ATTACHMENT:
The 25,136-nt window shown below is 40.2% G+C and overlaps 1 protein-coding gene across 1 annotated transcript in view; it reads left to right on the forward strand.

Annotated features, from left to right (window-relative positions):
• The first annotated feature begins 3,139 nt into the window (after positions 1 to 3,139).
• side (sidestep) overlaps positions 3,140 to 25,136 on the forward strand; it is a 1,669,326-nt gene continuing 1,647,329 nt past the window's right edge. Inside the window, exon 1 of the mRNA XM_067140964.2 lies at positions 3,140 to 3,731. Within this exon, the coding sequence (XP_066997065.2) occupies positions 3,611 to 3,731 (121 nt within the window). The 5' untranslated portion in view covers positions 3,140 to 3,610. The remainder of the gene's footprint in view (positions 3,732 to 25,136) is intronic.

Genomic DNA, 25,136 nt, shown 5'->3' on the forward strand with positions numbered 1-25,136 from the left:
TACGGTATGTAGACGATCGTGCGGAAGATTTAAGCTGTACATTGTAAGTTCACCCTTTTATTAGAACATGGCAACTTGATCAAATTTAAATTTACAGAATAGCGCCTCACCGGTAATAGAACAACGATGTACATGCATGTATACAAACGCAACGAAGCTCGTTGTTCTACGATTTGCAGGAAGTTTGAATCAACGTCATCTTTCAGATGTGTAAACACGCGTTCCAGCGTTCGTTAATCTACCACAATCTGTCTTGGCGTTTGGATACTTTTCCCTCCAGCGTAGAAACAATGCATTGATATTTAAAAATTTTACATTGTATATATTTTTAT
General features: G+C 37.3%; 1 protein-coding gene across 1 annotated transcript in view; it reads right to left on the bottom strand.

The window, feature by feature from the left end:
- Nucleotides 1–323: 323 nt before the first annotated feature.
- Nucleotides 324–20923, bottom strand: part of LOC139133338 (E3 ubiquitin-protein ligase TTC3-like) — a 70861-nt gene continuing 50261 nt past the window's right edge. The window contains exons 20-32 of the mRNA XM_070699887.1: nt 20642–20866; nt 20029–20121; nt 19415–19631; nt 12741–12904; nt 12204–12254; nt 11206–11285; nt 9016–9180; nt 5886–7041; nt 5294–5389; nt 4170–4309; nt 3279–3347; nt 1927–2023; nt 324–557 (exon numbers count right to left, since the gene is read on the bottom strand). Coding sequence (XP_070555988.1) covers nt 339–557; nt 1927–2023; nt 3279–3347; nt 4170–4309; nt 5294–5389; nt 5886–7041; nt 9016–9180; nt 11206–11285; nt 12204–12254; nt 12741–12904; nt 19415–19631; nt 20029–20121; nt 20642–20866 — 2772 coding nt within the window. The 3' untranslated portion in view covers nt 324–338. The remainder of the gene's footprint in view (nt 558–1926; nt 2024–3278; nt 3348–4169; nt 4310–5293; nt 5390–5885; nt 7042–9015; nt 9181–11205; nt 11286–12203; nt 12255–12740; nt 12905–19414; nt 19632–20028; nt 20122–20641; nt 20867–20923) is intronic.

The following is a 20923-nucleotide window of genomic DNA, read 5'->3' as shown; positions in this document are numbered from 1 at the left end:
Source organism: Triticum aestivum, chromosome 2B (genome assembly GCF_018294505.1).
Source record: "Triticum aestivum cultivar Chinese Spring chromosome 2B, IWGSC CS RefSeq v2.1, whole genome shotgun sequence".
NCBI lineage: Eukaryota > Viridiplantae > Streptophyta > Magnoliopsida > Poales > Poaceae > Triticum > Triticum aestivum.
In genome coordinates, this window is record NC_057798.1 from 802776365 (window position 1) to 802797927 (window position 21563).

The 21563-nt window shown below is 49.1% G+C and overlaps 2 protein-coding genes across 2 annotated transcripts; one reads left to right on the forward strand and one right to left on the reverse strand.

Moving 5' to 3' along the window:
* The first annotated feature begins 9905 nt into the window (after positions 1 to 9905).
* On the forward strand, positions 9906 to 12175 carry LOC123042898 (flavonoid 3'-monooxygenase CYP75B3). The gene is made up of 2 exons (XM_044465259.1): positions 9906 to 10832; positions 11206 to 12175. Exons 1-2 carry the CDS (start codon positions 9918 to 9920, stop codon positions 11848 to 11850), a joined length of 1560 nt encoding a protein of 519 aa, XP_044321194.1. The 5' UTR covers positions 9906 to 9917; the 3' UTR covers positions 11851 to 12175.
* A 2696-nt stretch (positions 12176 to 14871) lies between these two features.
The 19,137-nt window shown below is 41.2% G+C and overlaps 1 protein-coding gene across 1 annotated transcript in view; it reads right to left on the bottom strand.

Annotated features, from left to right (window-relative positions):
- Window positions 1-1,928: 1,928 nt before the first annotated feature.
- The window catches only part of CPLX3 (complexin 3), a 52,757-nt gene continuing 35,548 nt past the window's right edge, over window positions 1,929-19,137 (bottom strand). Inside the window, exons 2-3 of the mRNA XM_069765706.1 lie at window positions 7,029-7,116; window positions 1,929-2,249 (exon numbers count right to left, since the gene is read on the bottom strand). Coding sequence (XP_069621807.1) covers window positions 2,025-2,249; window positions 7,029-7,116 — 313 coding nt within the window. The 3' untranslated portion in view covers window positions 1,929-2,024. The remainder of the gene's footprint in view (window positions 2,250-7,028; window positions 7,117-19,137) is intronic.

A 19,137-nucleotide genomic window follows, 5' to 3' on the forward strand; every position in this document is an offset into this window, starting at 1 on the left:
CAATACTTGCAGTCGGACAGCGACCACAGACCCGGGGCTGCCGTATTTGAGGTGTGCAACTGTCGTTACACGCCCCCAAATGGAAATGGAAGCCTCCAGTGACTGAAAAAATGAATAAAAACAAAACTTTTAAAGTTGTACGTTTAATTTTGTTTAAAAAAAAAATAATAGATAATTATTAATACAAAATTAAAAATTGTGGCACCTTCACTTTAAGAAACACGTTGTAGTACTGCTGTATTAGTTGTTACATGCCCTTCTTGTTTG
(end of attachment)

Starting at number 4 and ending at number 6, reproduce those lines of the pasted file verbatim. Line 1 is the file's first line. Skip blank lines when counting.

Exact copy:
• side (sidestep) overlaps positions 3,140 to 25,136 on the forward strand; it is a 1,669,326-nt gene continuing 1,647,329 nt past the window's right edge. Inside the window, exon 1 of the mRNA XM_067140964.2 lies at positions 3,140 to 3,731. Within this exon, the coding sequence (XP_066997065.2) occupies positions 3,611 to 3,731 (121 nt within the window). The 5' untranslated portion in view covers positions 3,140 to 3,610. The remainder of the gene's footprint in view (positions 3,732 to 25,136) is intronic.

Genomic DNA, 25,136 nt, shown 5'->3' on the forward strand with positions numbered 1-25,136 from the left:
TACGGTATGTAGACGATCGTGCGGAAGATTTAAGCTGTACATTGTAAGTTCACCCTTTTATTAGAACATGGCAACTTGATCAAATTTAAATTTACAGAATAGCGCCTCACCGGTAATAGAACAACGATGTACATGCATGTATACAAACGCAACGAAGCTCGTTGTTCTACGATTTGCAGGAAGTTTGAATCAACGTCATCTTTCAGATGTGTAAACACGCGTTCCAGCGTTCGTTAATCTACCACAATCTGTCTTGGCGTTTGGATACTTTTCCCTCCAGCGTAGAAACAATGCATTGATATTTAAAAATTTTACATTGTATATATTTTTAT